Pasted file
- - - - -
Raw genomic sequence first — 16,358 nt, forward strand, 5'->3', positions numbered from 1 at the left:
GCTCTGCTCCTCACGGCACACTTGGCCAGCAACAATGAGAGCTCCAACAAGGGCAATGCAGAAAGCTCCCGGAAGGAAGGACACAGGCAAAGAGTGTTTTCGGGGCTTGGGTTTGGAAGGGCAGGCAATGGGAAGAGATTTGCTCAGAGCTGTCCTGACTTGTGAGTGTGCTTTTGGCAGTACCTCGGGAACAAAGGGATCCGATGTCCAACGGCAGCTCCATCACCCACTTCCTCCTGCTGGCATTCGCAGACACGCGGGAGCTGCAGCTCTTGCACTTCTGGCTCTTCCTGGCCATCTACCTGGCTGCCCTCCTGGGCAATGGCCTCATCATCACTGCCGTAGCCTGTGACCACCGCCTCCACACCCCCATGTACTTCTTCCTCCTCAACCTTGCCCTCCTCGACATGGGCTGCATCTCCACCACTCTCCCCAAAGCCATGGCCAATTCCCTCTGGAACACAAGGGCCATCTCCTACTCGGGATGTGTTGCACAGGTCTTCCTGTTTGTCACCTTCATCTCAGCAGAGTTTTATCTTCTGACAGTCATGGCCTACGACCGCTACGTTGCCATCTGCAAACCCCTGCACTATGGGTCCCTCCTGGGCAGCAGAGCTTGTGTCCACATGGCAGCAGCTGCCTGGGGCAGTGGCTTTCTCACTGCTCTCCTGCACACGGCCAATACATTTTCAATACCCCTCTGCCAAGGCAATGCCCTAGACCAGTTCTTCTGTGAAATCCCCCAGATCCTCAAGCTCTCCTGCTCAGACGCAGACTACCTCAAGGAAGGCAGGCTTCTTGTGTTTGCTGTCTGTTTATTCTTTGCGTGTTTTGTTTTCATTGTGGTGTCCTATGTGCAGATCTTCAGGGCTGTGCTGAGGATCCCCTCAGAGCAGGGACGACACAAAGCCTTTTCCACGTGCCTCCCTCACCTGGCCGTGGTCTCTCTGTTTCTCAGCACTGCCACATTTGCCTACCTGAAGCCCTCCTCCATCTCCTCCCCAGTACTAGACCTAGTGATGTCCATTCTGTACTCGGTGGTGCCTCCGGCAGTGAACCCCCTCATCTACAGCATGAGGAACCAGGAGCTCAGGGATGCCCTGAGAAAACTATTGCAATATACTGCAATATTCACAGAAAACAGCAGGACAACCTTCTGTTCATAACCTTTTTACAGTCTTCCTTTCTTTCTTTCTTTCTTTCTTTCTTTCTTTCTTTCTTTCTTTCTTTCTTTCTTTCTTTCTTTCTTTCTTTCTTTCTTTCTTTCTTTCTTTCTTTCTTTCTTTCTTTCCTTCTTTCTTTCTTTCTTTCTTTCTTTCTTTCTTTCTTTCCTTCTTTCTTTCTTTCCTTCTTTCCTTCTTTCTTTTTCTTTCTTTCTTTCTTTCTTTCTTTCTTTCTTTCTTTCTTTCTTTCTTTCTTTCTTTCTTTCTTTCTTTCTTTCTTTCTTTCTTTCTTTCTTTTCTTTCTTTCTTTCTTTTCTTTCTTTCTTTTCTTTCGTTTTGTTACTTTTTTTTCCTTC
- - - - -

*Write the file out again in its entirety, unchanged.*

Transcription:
Raw genomic sequence first — 16,358 nt, forward strand, 5'->3', positions numbered from 1 at the left:
GCTCTGCTCCTCACGGCACACTTGGCCAGCAACAATGAGAGCTCCAACAAGGGCAATGCAGAAAGCTCCCGGAAGGAAGGACACAGGCAAAGAGTGTTTTCGGGGCTTGGGTTTGGAAGGGCAGGCAATGGGAAGAGATTTGCTCAGAGCTGTCCTGACTTGTGAGTGTGCTTTTGGCAGTACCTCGGGAACAAAGGGATCCGATGTCCAACGGCAGCTCCATCACCCACTTCCTCCTGCTGGCATTCGCAGACACGCGGGAGCTGCAGCTCTTGCACTTCTGGCTCTTCCTGGCCATCTACCTGGCTGCCCTCCTGGGCAATGGCCTCATCATCACTGCCGTAGCCTGTGACCACCGCCTCCACACCCCCATGTACTTCTTCCTCCTCAACCTTGCCCTCCTCGACATGGGCTGCATCTCCACCACTCTCCCCAAAGCCATGGCCAATTCCCTCTGGAACACAAGGGCCATCTCCTACTCGGGATGTGTTGCACAGGTCTTCCTGTTTGTCACCTTCATCTCAGCAGAGTTTTATCTTCTGACAGTCATGGCCTACGACCGCTACGTTGCCATCTGCAAACCCCTGCACTATGGGTCCCTCCTGGGCAGCAGAGCTTGTGTCCACATGGCAGCAGCTGCCTGGGGCAGTGGCTTTCTCACTGCTCTCCTGCACACGGCCAATACATTTTCAATACCCCTCTGCCAAGGCAATGCCCTAGACCAGTTCTTCTGTGAAATCCCCCAGATCCTCAAGCTCTCCTGCTCAGACGCAGACTACCTCAAGGAAGGCAGGCTTCTTGTGTTTGCTGTCTGTTTATTCTTTGCGTGTTTTGTTTTCATTGTGGTGTCCTATGTGCAGATCTTCAGGGCTGTGCTGAGGATCCCCTCAGAGCAGGGACGACACAAAGCCTTTTCCACGTGCCTCCCTCACCTGGCCGTGGTCTCTCTGTTTCTCAGCACTGCCACATTTGCCTACCTGAAGCCCTCCTCCATCTCCTCCCCAGTACTAGACCTAGTGATGTCCATTCTGTACTCGGTGGTGCCTCCGGCAGTGAACCCCCTCATCTACAGCATGAGGAACCAGGAGCTCAGGGATGCCCTGAGAAAACTATTGCAATATACTGCAATATTCACAGAAAACAGCAGGACAACCTTCTGTTCATAACCTTTTTACAGTCTTCCTTTCTTTCTTTCTTTCTTTCTTTCTTTCTTTCTTTCTTTCTTTCTTTCTTTCTTTCTTTCTTTCTTTCTTTCTTTCTTTCTTTCTTTCTTTCTTTCTTTCTTTCTTTCCTTCTTTCTTTCTTTCTTTCTTTCTTTCTTTCTTTCTTTCCTTCTTTCTTTCTTTCCTTCTTTCCTTCTTTCTTTTTCTTTCTTTCTTTCTTTCTTTCTTTCTTTCTTTCTTTCTTTCTTTCTTTCTTTCTTTCTTTCTTTCTTTCTTTCTTTCTTTCTTTCTTTCTTTTCTTTCTTTCTTTCTTTTCTTTCTTTCTTTTCTTTCGTTTTGTTACTTTTTTTTCCTTC